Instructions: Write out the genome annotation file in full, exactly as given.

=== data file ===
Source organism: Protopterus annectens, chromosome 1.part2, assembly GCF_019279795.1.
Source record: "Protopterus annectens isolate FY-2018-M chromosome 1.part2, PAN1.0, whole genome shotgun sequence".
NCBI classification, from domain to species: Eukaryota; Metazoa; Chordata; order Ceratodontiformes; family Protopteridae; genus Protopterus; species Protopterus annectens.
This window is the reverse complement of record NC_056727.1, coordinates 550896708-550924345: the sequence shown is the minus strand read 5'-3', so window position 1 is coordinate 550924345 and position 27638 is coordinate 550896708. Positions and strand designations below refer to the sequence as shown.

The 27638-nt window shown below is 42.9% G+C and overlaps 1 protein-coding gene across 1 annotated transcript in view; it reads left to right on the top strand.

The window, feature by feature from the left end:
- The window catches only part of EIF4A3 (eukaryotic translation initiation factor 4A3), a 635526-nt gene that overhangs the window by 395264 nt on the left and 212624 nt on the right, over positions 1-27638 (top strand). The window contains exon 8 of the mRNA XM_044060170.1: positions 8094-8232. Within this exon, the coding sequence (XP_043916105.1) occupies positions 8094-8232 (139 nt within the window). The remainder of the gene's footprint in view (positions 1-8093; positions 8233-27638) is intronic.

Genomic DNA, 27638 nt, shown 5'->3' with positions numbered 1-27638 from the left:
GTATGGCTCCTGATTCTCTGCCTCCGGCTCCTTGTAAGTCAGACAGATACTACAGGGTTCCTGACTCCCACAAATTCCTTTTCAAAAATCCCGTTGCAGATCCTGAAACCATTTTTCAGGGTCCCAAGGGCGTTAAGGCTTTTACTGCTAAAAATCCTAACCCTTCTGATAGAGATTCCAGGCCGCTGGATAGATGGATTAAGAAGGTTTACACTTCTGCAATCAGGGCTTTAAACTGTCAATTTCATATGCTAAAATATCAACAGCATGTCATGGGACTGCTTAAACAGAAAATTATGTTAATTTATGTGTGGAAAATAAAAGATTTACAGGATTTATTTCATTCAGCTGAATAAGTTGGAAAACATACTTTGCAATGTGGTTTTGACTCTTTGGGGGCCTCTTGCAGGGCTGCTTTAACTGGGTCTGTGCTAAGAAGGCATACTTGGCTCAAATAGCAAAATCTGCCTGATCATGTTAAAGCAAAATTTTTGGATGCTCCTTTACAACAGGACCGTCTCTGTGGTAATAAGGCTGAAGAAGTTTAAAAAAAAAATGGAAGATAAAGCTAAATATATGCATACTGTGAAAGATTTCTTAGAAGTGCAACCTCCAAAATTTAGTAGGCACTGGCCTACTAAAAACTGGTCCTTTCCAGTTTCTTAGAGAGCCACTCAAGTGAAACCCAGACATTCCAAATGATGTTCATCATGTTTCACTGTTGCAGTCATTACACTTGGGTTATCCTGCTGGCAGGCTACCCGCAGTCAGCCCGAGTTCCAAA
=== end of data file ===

Source organism: Protopterus annectens, chromosome 1.part2, assembly GCF_019279795.1.
Source record: "Protopterus annectens isolate FY-2018-M chromosome 1.part2, PAN1.0, whole genome shotgun sequence".
NCBI classification, from domain to species: Eukaryota; Metazoa; Chordata; order Ceratodontiformes; family Protopteridae; genus Protopterus; species Protopterus annectens.
This window is the reverse complement of record NC_056727.1, coordinates 550896708-550924345: the sequence shown is the minus strand read 5'-3', so window position 1 is coordinate 550924345 and position 27638 is coordinate 550896708. Positions and strand designations below refer to the sequence as shown.

The 27638-nt window shown below is 42.9% G+C and overlaps 1 protein-coding gene across 1 annotated transcript in view; it reads left to right on the top strand.

The window, feature by feature from the left end:
- The window catches only part of EIF4A3 (eukaryotic translation initiation factor 4A3), a 635526-nt gene that overhangs the window by 395264 nt on the left and 212624 nt on the right, over positions 1-27638 (top strand). The window contains exon 8 of the mRNA XM_044060170.1: positions 8094-8232. Within this exon, the coding sequence (XP_043916105.1) occupies positions 8094-8232 (139 nt within the window). The remainder of the gene's footprint in view (positions 1-8093; positions 8233-27638) is intronic.

Genomic DNA, 27638 nt, shown 5'->3' with positions numbered 1-27638 from the left:
GTATGGCTCCTGATTCTCTGCCTCCGGCTCCTTGTAAGTCAGACAGATACTACAGGGTTCCTGACTCCCACAAATTCCTTTTCAAAAATCCCGTTGCAGATCCTGAAACCATTTTTCAGGGTCCCAAGGGCGTTAAGGCTTTTACTGCTAAAAATCCTAACCCTTCTGATAGAGATTCCAGGCCGCTGGATAGATGGATTAAGAAGGTTTACACTTCTGCAATCAGGGCTTTAAACTGTCAATTTCATATGCTAAAATATCAACAGCATGTCATGGGACTGCTTAAACAGAAAATTATGTTAATTTATGTGTGGAAAATAAAAGATTTACAGGATTTATTTCATTCAGCTGAATAAGTTGGAAAACATACTTTGCAATGTGGTTTTGACTCTTTGGGGGCCTCTTGCAGGGCTGCTTTAACTGGGTCTGTGCTAAGAAGGCATACTTGGCTCAAATAGCAAAATCTGCCTGATCATGTTAAAGCAAAATTTTTGGATGCTCCTTTACAACAGGACCGTCTCTGTGGTAATAAGGCTGAAGAAGTTTAAAAAAAAAATGGAAGATAAAGCTAAATATATGCATACTGTGAAAGATTTCTTAGAAGTGCAACCTCCAAAATTTAGTAGGCACTGGCCTACTAAAAACTGGTCCTTTCCAGTTTCTTAGAGAGCCACTCAAGTGAAACCCAGACATTCCAAATGATGTTCATCATGTTTCACTGTTGCAGTCATTACACTTGGGTTATCCTGCTGGCAGGCTACCCGCAGTCAGCCCGAGTTCCAAA